“Just before a ceasefire deal was agreed late on Saturday, Israel destroyed several other residential blocks in similar circumstances – giving warnings to evacuate residents before bombing the buildings. These strikes that bring down whole apartment blocks are a well-worn tactic in its attacks on Gaza.

Israel says the buildings it hit were used as “command and control centres” by Islamic Jihad to direct rocket launches. It said its warning calls were meant to prevent harm to uninvolved civilians.

Local sources believe a militant lived in the building but not that it was an operational centre. Human rights groups condemn such attacks destroying entire residential blocks as a violation of international law. Another resident who received a warning call was filmed pleading with Israeli forces to limit any attack “to the apartment of the guilty”.”

Relating to the date on which the building in Jabaliya was struck, Bateman tells readers that:

“It was day five of the fiercest Israeli air strikes on Gaza in nine months. The campaign of so-called targeted assassinations killed at least six leading figures in Islamic Jihad, the Palestinian territory’s second most powerful militant organisation.

But the attacks also killed 10 civilians on the first night alone – including wives and children of some of the men targeted as they slept. The group retaliated with waves of rocket attacks on Israeli cities, forcing tens of thousands to take cover in bomb shelters.”

As noted here previously, all the ten civilians killed on May 9th were were either family members or neighbours of the three Palestinian Islamic Jihad commanders targeted on that day.

Bateman’s claim that “tens of thousands” of Israelis had to “take cover” from rocket attacks is of course a gross underrepresentation of the number of people affected. He continues with a portrayal which, like previous BBC reports, fails to clarify that twenty of the thirty-three fatalities were members of terrorist organisations and at least three were killed by missiles launched by terror groups in the Gaza Strip which fell short of the border:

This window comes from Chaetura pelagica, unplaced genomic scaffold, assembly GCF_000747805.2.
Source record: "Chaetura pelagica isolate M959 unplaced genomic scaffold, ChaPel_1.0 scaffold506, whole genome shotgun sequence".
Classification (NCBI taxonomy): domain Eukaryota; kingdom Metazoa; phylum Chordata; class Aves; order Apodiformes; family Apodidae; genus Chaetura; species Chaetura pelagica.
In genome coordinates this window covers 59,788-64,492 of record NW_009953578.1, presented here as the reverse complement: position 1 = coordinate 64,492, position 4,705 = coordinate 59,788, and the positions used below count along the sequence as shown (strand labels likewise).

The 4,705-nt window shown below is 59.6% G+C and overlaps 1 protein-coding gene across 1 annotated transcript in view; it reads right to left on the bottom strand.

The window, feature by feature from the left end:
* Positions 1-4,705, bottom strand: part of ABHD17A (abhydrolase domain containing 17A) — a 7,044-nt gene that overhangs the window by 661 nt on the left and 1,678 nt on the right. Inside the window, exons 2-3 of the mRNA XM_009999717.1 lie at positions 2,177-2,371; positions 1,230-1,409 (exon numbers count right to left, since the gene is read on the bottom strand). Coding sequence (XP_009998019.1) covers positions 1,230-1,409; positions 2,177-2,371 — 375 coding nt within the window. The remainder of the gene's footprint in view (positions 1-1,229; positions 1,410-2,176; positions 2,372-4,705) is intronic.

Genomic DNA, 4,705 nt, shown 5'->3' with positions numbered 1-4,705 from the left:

“Last week’s fighting killed 33 Palestinians in Gaza and two people in Israel – an Israeli and a Palestinian. It left more than 1,200 Palestinians displaced, according to the UN.”

Readers are not informed how many Israelis were displaced due to Palestinian rocket attacks on their homes. The apartment building in Rehovot where 80 year-old Inga Avramyan was killed and five others wounded, for example, is to undergo structural work in order to make it habitable again. It is nevertheless highly doubtful that BBC audiences will see any reporting on the topic of the displaced Israeli civilians who of course did not receive any warning whatsoever from Palestinian terrorist organisations before their homes – which did not house military assets – were hit by rockets. 

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1 Comment

  1. says: Sid+Levine

    Bateman should have less than the 90 seconds Israelis get when rockets/missiles are fired from Gaza – perhaps he has failed to realize that 5 whole minutes, yes 300 seconds is at least a magnitude of three more than the period Israelis get – but to the BBC once again Jewish lives don’t matter. They are a disgrace for how they handle such material and then shove Batemans lies out as honest truth!